Director: Alan Clarke
Screenplay: Al Hunter
Starring: Gary Oldman, Lesley Manville, Philip Davis
Running Time: 67 min (broadcast version) 68 min (director’s cut)
BBFC Certificate: 18
TV has been enjoying a new golden age over the last 10 years or so with a wealth of talent coming from and moving back to the format. There are plenty of classy, genuinely great series being produced around the world, from popular high budget HBO productions like The Sopranos and Game of Thrones, to classy British offerings like Sherlock and slick Scandinavian crime sagas like The Killing. The TV movie however, still has some stigma attached to it. The more recent big TV events have all been longer format or at least mini-series. Few one-off features have made waves recently as not many seem to get made. I think too many people are of the mind that if a film is any good, why didn’t it get released in theatres or at least get a good home release before being streamed to our regular channels at no extra cost.
In Britain though, there was once a long tradition of classy feature length television drama. Known largely at the time as ‘television plays’, series such as Armchair Theatre and Play for Today, running from the 50’s until the 80’s, would present audiences with an original one off film/play in each ‘episode’. Two time Palme d’Or winner (as of yesterday) Ken Loach made a name for himself in this format with the 1966 television play Cathy Come Home and fellow Cannes favourite Mike Leigh also made a number of plays, including Abigail’s Party. The television play format fizzled out in the mid-eighties though as series became more popular.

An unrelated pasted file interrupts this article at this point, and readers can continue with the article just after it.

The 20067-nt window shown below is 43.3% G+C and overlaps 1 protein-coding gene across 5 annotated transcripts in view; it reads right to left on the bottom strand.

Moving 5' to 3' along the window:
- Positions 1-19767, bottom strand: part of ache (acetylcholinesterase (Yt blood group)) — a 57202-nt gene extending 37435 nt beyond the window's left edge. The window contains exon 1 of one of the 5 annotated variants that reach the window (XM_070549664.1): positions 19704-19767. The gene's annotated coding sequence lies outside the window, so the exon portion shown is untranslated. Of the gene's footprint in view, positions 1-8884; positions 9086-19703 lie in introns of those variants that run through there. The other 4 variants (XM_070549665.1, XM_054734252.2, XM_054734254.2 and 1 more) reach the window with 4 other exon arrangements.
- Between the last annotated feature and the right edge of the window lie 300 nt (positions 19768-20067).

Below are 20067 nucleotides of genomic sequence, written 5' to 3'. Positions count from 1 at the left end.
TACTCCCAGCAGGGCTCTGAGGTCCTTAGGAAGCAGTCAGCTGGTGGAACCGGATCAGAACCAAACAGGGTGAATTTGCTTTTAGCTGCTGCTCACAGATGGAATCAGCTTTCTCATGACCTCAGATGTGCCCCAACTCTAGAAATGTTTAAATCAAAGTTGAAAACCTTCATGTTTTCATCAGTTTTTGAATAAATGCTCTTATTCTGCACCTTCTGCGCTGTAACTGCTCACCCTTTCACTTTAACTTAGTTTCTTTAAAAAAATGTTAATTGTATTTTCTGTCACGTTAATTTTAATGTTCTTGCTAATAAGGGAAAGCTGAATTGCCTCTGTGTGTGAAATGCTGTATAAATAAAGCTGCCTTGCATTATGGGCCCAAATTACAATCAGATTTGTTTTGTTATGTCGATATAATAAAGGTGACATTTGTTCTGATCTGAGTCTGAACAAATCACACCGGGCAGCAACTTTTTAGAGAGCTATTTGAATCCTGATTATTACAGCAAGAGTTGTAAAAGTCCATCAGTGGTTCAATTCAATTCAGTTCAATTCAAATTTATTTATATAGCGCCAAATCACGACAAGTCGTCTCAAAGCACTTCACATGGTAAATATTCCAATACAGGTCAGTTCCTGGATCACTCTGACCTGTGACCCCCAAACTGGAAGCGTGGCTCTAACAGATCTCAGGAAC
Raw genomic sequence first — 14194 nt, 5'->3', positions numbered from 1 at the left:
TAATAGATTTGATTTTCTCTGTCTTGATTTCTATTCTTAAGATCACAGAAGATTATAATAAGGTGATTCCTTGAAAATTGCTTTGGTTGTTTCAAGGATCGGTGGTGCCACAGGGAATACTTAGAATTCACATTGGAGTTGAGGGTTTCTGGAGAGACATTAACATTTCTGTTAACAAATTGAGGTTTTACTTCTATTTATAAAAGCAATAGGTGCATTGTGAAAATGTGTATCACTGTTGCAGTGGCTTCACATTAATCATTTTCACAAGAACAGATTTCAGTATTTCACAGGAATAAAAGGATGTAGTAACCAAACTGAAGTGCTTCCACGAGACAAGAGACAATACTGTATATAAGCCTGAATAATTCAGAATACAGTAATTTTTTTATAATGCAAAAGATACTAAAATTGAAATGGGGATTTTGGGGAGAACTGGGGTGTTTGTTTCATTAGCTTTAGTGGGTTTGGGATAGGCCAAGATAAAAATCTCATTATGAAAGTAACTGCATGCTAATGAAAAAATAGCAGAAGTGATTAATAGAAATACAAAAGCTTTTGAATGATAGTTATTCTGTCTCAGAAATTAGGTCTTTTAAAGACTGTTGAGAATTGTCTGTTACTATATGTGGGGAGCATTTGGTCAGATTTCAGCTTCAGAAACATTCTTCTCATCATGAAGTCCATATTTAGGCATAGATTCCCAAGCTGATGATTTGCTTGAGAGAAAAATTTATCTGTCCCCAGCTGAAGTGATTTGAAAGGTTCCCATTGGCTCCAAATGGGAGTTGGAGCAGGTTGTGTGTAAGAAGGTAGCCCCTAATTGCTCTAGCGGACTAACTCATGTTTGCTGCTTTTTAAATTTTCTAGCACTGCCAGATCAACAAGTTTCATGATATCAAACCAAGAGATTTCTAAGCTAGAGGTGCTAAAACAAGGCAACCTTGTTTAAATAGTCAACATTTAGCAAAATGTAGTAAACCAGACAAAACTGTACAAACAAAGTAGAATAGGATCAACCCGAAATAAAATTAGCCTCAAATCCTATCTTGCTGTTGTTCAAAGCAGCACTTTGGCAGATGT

Between 1985 and 1994, the BBC tried to keep the flame burning though, with Screen Two and Screen One, which brought back the idea of one-off original TV features, this time shot on film. Previously, television plays tended to be studio-shot affairs, more like live plays. One of the directors contributing to this series was Alan Clarke, who had made a number of controversial TV films and a couple of theatrical features since the mid to late 60’s. He died from cancer at only 54 years old but his last production was released on Screen Two, the football hooligan drama The Firm, which courted controversy again, but has held a strong reputation over the years and is now being released in a special collector’s edition Blu-Ray and DVD in the UK by the BFI, packaged along with another of Clarke’s controversial films, the short Elephant.
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